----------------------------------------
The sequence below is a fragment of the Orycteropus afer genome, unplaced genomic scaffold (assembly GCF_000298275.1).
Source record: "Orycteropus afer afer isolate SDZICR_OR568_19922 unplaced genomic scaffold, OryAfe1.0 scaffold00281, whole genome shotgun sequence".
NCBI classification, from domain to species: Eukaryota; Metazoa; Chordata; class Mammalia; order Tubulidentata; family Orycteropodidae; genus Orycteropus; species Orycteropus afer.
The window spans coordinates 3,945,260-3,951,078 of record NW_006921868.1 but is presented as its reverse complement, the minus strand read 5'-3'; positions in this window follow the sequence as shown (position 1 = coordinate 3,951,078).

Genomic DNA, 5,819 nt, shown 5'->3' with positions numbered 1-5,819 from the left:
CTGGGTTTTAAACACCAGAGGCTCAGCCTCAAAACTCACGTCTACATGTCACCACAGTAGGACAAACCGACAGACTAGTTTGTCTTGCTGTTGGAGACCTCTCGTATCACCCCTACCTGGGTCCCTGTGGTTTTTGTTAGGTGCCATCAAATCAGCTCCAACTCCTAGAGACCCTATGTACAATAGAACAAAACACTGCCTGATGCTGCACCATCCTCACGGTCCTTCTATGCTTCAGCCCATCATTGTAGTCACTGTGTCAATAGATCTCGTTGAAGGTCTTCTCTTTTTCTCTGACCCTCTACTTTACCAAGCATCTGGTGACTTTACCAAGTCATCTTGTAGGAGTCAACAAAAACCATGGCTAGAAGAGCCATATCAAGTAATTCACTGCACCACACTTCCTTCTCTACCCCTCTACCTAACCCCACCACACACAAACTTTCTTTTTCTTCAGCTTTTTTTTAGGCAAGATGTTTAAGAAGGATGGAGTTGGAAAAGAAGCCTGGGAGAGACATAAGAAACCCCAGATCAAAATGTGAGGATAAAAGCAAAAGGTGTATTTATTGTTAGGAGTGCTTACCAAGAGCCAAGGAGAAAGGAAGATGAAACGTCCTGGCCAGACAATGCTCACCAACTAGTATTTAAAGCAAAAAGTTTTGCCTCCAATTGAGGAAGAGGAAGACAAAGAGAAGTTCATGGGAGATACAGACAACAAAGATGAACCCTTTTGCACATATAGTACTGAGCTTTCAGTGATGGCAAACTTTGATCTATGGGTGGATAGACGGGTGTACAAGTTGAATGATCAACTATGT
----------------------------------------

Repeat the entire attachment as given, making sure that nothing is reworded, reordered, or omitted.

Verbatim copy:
The sequence below is a fragment of the Orycteropus afer genome, unplaced genomic scaffold (assembly GCF_000298275.1).
Source record: "Orycteropus afer afer isolate SDZICR_OR568_19922 unplaced genomic scaffold, OryAfe1.0 scaffold00281, whole genome shotgun sequence".
NCBI classification, from domain to species: Eukaryota; Metazoa; Chordata; class Mammalia; order Tubulidentata; family Orycteropodidae; genus Orycteropus; species Orycteropus afer.
The window spans coordinates 3,945,260-3,951,078 of record NW_006921868.1 but is presented as its reverse complement, the minus strand read 5'-3'; positions in this window follow the sequence as shown (position 1 = coordinate 3,951,078).

Genomic DNA, 5,819 nt, shown 5'->3' with positions numbered 1-5,819 from the left:
CTGGGTTTTAAACACCAGAGGCTCAGCCTCAAAACTCACGTCTACATGTCACCACAGTAGGACAAACCGACAGACTAGTTTGTCTTGCTGTTGGAGACCTCTCGTATCACCCCTACCTGGGTCCCTGTGGTTTTTGTTAGGTGCCATCAAATCAGCTCCAACTCCTAGAGACCCTATGTACAATAGAACAAAACACTGCCTGATGCTGCACCATCCTCACGGTCCTTCTATGCTTCAGCCCATCATTGTAGTCACTGTGTCAATAGATCTCGTTGAAGGTCTTCTCTTTTTCTCTGACCCTCTACTTTACCAAGCATCTGGTGACTTTACCAAGTCATCTTGTAGGAGTCAACAAAAACCATGGCTAGAAGAGCCATATCAAGTAATTCACTGCACCACACTTCCTTCTCTACCCCTCTACCTAACCCCACCACACACAAACTTTCTTTTTCTTCAGCTTTTTTTTAGGCAAGATGTTTAAGAAGGATGGAGTTGGAAAAGAAGCCTGGGAGAGACATAAGAAACCCCAGATCAAAATGTGAGGATAAAAGCAAAAGGTGTATTTATTGTTAGGAGTGCTTACCAAGAGCCAAGGAGAAAGGAAGATGAAACGTCCTGGCCAGACAATGCTCACCAACTAGTATTTAAAGCAAAAAGTTTTGCCTCCAATTGAGGAAGAGGAAGACAAAGAGAAGTTCATGGGAGATACAGACAACAAAGATGAACCCTTTTGCACATATAGTACTGAGCTTTCAGTGATGGCAAACTTTGATCTATGGGTGGATAGACGGGTGTACAAGTTGAATGATCAACTATGT